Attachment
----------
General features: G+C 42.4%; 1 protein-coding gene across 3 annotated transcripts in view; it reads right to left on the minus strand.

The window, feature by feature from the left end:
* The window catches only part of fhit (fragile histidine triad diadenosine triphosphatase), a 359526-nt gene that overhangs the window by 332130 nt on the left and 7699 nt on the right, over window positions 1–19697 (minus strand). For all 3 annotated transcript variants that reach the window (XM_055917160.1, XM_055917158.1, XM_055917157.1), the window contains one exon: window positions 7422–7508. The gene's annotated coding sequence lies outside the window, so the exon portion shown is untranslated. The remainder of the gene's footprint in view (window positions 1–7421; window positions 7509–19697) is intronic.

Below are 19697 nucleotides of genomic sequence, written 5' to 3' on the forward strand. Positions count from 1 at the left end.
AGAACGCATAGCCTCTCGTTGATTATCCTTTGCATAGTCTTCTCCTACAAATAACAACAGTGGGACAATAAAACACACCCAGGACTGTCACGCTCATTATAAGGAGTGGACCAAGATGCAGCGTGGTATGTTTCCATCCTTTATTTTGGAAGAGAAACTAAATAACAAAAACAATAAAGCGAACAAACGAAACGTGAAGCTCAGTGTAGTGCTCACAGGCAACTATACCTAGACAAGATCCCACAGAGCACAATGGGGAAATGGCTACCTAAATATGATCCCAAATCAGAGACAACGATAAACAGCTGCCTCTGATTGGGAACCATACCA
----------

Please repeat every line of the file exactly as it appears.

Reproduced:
General features: G+C 42.4%; 1 protein-coding gene across 3 annotated transcripts in view; it reads right to left on the minus strand.

The window, feature by feature from the left end:
* The window catches only part of fhit (fragile histidine triad diadenosine triphosphatase), a 359526-nt gene that overhangs the window by 332130 nt on the left and 7699 nt on the right, over window positions 1–19697 (minus strand). For all 3 annotated transcript variants that reach the window (XM_055917160.1, XM_055917158.1, XM_055917157.1), the window contains one exon: window positions 7422–7508. The gene's annotated coding sequence lies outside the window, so the exon portion shown is untranslated. The remainder of the gene's footprint in view (window positions 1–7421; window positions 7509–19697) is intronic.

Below are 19697 nucleotides of genomic sequence, written 5' to 3' on the forward strand. Positions count from 1 at the left end.
AGAACGCATAGCCTCTCGTTGATTATCCTTTGCATAGTCTTCTCCTACAAATAACAACAGTGGGACAATAAAACACACCCAGGACTGTCACGCTCATTATAAGGAGTGGACCAAGATGCAGCGTGGTATGTTTCCATCCTTTATTTTGGAAGAGAAACTAAATAACAAAAACAATAAAGCGAACAAACGAAACGTGAAGCTCAGTGTAGTGCTCACAGGCAACTATACCTAGACAAGATCCCACAGAGCACAATGGGGAAATGGCTACCTAAATATGATCCCAAATCAGAGACAACGATAAACAGCTGCCTCTGATTGGGAACCATACCA